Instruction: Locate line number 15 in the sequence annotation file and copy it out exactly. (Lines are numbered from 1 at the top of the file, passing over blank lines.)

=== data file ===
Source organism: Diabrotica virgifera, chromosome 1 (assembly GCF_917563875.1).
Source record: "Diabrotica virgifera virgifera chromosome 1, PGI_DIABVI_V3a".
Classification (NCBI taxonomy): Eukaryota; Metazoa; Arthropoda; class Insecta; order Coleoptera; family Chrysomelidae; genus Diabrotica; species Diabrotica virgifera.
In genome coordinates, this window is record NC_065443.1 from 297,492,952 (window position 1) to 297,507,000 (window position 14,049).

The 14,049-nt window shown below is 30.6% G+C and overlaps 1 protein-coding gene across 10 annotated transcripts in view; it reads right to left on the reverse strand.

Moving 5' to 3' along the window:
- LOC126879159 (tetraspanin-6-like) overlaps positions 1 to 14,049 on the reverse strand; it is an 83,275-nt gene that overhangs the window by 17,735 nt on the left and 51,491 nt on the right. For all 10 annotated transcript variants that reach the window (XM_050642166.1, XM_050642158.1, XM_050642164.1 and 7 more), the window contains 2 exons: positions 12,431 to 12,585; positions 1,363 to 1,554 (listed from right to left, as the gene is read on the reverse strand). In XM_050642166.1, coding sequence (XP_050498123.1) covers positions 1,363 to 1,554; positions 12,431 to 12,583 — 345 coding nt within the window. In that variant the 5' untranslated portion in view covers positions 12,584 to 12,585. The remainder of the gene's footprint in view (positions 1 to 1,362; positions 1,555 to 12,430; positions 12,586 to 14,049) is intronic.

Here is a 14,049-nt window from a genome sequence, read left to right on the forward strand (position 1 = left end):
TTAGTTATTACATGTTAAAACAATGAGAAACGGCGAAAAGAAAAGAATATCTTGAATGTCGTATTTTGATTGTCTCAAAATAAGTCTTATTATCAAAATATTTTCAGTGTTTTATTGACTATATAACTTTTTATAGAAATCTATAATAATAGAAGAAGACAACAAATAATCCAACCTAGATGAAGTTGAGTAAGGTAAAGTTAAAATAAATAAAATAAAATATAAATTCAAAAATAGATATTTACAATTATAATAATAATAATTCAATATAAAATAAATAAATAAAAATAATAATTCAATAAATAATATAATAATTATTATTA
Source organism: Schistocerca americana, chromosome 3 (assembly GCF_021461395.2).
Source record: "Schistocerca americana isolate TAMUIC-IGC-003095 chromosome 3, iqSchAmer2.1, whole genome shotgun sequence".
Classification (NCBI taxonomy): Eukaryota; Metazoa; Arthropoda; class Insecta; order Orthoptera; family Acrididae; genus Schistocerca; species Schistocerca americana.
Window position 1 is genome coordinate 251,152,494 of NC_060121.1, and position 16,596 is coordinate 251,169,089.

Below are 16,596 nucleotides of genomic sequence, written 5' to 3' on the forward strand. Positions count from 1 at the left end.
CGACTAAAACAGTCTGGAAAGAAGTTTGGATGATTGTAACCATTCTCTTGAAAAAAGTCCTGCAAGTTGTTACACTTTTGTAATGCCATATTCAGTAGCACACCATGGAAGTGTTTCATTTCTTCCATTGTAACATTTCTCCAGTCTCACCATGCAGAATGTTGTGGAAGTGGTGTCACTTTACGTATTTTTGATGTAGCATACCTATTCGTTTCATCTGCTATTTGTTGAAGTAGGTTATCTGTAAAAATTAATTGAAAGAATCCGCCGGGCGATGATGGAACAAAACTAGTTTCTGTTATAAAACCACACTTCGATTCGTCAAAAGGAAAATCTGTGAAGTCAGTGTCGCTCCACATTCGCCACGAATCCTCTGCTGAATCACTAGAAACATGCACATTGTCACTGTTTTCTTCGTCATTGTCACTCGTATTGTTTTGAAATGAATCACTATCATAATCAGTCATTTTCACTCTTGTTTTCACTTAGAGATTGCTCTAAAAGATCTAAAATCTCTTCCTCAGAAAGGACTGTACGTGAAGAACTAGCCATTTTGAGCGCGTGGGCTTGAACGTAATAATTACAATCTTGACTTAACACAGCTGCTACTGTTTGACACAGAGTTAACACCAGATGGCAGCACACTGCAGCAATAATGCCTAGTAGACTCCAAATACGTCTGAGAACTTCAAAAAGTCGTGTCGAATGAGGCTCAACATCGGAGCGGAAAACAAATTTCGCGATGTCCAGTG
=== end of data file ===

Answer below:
CGACTAAAACAGTCTGGAAAGAAGTTTGGATGATTGTAACCATTCTCTTGAAAAAAGTCCTGCAAGTTGTTACACTTTTGTAATGCCATATTCAGTAGCACACCATGGAAGTGTTTCATTTCTTCCATTGTAACATTTCTCCAGTCTCACCATGCAGAATGTTGTGGAAGTGGTGTCACTTTACGTATTTTTGATGTAGCATACCTATTCGTTTCATCTGCTATTTGTTGAAGTAGGTTATCTGTAAAAATTAATTGAAAGAATCCGCCGGGCGATGATGGAACAAAACTAGTTTCTGTTATAAAACCACACTTCGATTCGTCAAAAGGAAAATCTGTGAAGTCAGTGTCGCTCCACATTCGCCACGAATCCTCTGCTGAATCACTAGAAACATGCACATTGTCACTGTTTTCTTCGTCATTGTCACTCGTATTGTTTTGAAATGAATCACTATCATAATCAGTCATTTTCACTCTTGTTTTCACTTAGAGATTGCTCTAAAAGATCTAAAATCTCTTCCTCAGAAAGGACTGTACGTGAAGAACTAGCCATTTTGAGCGCGTGGGCTTGAACGTAATAATTACAATCTTGACTTAACACAGCTGCTACTGTTTGACACAGAGTTAACACCAGATGGCAGCACACTGCAGCAATAATGCCTAGTAGACTCCAAATACGTCTGAGAACTTCAAAAAGTCGTGTCGAATGAGGCTCAACATCGGAGCGGAAAACAAATTTCGCGATGTCCAGTG